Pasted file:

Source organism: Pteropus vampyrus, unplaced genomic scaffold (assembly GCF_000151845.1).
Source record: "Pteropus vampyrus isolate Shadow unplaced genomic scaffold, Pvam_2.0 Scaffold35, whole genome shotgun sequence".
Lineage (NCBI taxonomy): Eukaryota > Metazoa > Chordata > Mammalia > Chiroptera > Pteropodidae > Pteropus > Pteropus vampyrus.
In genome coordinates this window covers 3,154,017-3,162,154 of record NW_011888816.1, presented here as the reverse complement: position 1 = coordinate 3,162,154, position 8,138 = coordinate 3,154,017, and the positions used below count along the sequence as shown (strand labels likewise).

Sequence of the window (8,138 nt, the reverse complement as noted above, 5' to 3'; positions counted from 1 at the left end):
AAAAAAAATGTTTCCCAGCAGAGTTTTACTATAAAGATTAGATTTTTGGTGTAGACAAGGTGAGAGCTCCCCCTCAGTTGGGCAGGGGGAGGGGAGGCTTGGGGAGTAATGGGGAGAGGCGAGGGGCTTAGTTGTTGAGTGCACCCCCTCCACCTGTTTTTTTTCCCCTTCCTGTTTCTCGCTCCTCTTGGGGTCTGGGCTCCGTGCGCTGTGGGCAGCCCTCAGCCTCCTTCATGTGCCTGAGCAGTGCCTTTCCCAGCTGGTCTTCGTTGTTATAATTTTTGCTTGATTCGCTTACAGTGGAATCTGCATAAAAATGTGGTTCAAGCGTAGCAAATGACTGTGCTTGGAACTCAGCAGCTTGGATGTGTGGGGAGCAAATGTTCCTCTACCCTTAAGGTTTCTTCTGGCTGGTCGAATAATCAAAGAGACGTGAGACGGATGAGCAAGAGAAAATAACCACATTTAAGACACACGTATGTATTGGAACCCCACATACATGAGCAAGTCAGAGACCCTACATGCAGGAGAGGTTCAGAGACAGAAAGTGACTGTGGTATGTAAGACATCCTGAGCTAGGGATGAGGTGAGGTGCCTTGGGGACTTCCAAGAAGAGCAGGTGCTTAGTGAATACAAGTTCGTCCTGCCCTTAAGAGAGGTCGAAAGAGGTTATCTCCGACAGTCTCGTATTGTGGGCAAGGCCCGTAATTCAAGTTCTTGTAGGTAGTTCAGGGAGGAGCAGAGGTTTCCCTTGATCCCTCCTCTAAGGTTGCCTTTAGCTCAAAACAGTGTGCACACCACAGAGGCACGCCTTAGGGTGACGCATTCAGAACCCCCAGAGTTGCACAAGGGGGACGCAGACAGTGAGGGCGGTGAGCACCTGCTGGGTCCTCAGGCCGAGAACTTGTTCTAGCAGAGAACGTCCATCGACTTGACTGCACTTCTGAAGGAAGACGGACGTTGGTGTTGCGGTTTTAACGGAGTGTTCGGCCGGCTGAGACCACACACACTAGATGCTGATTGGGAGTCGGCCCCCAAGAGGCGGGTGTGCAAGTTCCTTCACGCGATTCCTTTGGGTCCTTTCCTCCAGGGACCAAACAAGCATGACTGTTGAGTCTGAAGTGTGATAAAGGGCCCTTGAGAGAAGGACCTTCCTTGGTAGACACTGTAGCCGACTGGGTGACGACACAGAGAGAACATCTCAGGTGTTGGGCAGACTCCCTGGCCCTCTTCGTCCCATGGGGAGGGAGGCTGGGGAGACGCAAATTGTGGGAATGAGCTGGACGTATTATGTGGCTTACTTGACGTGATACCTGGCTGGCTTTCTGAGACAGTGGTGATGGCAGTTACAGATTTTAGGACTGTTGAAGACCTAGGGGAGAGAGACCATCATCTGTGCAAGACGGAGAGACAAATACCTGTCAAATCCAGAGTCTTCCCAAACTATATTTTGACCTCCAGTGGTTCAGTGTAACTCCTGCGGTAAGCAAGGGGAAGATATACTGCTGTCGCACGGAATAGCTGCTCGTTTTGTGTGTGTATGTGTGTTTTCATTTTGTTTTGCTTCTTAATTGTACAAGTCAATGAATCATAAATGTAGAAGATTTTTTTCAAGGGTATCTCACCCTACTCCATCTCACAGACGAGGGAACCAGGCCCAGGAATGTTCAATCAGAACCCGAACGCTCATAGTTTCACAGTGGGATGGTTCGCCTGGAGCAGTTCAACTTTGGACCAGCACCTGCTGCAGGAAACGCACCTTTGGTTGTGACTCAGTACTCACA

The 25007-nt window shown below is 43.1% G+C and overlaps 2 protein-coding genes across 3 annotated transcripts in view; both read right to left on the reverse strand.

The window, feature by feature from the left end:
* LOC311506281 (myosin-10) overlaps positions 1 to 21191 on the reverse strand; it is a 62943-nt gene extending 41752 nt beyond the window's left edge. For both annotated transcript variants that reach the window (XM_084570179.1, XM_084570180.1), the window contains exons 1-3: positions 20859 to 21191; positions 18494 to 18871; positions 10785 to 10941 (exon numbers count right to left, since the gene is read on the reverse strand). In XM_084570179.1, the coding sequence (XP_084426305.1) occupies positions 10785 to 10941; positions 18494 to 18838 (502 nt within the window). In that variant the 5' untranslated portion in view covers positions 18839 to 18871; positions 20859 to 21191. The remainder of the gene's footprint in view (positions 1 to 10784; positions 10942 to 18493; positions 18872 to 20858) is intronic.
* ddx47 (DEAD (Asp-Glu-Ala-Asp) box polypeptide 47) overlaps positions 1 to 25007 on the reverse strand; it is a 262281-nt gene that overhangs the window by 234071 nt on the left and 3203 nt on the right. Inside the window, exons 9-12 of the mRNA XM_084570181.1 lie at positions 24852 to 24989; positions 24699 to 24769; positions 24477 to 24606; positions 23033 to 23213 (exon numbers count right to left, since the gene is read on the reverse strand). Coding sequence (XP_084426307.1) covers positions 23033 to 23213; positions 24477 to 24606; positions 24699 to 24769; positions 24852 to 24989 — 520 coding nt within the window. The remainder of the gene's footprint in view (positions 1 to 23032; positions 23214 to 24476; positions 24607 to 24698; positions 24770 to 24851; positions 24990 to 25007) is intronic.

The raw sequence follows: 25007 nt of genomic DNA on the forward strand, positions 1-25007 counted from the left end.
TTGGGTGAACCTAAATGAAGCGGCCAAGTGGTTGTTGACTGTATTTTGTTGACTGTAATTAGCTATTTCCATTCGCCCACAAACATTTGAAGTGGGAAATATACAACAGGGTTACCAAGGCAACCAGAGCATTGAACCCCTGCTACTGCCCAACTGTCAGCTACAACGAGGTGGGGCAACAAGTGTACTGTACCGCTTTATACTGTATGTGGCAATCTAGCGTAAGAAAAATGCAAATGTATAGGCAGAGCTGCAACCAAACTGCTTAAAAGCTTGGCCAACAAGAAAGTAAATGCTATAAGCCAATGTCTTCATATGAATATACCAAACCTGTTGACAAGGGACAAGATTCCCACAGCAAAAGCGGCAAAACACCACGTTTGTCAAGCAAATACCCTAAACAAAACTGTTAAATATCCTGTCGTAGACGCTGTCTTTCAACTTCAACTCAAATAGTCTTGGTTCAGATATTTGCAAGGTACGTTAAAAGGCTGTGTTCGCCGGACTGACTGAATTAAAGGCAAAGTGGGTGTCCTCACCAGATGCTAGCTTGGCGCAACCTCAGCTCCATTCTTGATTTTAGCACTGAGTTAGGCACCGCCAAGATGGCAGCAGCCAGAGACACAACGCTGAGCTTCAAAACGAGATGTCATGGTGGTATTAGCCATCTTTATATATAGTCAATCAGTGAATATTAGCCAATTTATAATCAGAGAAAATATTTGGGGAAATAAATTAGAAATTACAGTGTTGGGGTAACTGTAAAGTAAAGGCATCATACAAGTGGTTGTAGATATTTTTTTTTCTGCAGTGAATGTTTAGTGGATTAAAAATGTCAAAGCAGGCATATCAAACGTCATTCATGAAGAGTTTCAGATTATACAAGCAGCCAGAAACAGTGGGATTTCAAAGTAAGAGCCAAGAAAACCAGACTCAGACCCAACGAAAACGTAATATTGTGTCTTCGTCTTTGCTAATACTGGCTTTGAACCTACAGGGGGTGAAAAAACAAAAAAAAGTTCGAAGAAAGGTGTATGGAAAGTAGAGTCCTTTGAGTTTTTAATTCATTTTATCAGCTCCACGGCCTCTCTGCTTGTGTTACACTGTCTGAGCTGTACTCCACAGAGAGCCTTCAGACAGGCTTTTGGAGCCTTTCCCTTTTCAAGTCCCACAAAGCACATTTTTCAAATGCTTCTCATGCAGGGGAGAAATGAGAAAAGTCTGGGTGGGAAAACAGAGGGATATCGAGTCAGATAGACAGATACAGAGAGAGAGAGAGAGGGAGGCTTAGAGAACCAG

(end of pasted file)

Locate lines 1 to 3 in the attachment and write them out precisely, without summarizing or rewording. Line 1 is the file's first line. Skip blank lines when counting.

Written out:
Source organism: Pteropus vampyrus, unplaced genomic scaffold (assembly GCF_000151845.1).
Source record: "Pteropus vampyrus isolate Shadow unplaced genomic scaffold, Pvam_2.0 Scaffold35, whole genome shotgun sequence".
Lineage (NCBI taxonomy): Eukaryota > Metazoa > Chordata > Mammalia > Chiroptera > Pteropodidae > Pteropus > Pteropus vampyrus.